A Tense Debate Erupts at the G7, This Time Over Abortion Rights

By mzaxazm


The leaders of the G7 had plenty to discuss at their annual meeting in Italy. Two major wars, in Gaza and Ukraine. One hefty loan for Ukraine. And then there was abortion rights.

Officials familiar with the talks over the Group of 7’s final communiqué — essentially a statement of all the leaders agreed on — say the wording on reproductive rights came down to a diplomatic tug of war, primarily between the United States and Italy, the host of the meeting.

Several officials say the debate centered on a request by Prime Minister Giorgia Meloni of Italy not to include the words “abortion” and “reproductive rights” in the statement. The Italian government has denied that it intended to backtrack on the commitment to protecting access to safe abortions.

When told of Ms. Meloni’s position, American officials say, President Biden pushed back, wanting an explicit reference to reproductive rights and at least a reaffirmation of support for abortion rights from last year’s communiqué. Several other G7 members agreed with Mr. Biden, according to the American and European officials familiar with the discussion who spoke on the condition of anonymity to discuss delicate negotiations.

In the end, the word “abortion” does not appear in the communiqué, but it does reference last year’s final statement from the G7 summit in Japan, saying, “We reiterate our commitments in the Hiroshima Leaders’ Communiqué to universal access to adequate, affordable and quality health services for women, including comprehensive sexual and reproductive health and rights for all.”

The Hiroshima statement specifically included “addressing access to safe and legal abortion and post-abortion care.”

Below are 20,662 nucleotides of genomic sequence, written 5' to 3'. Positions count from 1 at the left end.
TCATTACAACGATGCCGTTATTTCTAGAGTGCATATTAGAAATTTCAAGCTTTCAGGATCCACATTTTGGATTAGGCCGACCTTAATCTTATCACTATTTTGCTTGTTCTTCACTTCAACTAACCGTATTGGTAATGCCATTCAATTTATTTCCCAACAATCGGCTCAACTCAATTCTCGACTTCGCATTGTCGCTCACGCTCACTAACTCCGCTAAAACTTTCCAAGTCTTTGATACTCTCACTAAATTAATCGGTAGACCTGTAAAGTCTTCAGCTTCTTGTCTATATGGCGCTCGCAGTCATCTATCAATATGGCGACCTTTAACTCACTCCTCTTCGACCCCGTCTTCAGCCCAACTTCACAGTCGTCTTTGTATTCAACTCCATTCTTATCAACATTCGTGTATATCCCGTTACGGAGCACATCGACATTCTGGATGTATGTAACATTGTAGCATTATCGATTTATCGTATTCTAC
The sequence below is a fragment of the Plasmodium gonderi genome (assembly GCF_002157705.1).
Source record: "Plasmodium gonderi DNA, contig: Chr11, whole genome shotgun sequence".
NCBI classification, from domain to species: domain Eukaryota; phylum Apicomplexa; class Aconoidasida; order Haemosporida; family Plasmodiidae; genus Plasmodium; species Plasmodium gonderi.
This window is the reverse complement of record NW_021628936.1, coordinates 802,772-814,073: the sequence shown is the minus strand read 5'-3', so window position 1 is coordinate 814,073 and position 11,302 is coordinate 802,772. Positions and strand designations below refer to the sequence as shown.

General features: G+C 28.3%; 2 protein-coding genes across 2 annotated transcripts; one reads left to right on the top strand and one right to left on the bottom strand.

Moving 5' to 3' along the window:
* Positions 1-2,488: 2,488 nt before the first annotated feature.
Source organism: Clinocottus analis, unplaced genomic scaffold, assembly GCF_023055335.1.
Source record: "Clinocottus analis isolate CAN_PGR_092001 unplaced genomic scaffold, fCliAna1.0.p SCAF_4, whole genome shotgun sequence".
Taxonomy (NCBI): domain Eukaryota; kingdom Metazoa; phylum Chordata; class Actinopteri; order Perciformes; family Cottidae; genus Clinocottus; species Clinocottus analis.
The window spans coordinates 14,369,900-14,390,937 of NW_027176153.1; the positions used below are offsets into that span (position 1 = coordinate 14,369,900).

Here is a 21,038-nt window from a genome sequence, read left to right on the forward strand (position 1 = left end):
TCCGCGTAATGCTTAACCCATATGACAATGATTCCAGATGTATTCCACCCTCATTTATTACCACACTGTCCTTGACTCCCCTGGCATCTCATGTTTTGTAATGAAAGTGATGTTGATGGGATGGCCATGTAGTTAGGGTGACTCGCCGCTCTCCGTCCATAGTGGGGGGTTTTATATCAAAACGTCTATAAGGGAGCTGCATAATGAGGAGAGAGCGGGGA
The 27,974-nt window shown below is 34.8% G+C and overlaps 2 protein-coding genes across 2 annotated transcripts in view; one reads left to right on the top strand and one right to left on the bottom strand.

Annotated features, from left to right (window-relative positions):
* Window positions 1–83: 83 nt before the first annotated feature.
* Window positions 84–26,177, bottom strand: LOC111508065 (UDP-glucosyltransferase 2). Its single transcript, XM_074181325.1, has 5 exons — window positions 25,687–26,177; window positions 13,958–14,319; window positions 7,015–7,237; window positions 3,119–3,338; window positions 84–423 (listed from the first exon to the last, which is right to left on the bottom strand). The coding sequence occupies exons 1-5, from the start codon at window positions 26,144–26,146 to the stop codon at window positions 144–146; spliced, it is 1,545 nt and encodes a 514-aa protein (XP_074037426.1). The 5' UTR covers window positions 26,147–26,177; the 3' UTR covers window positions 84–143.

For Mr. Biden, a Catholic, the issue has long been a fraught one personally and politically. But he has become more forceful in his defense of abortion rights in the wake of the Supreme Court’s overturning of Roe v. Wade in 2022. In striking down the constitutional right to abortion, the court’s move led to a wave of restrictions on abortion in more than 20 states.

Mr. Biden has fiercely criticized the court decision and used it to galvanize key voting blocs as he seeks re-election.

For Ms. Meloni, analysts say, taking a stance on abortion was an attempt to please parts of her conservative base and perhaps also Pope Francis, who attended the summit at her invitation to discuss the effects of artificial intelligence. It also fit well with her general way of governing.

She has tended to stick with her conservative beliefs when fighting culture wars at home, while taking a pro-Western stance in dealing with international issues. She is a firm supporter, for instance, of the West’s backing of Ukraine in its fight against Russia.

“She took mainstream positions on the things that matter” on the international stage, said Roberto D’Alimonte, an Italian political scientist. Being conservative on abortion “costs her nothing” abroad but pleases some of her voters at home, he said.

When Mr. Biden learned from his staff in the past week that reproductive rights might not appear in the communiqué, he instructed his team not to let that happen, the American officials familiar with the discussions said, or he would not sign on to the document.

In a statement sent to news organizations on Thursday, Ms. Meloni said that she did not seek to backtrack on guarantees of safe and legal abortions but that “in order not to be repetitive,” the summit’s concluding statements could refer only to the previous communiqués.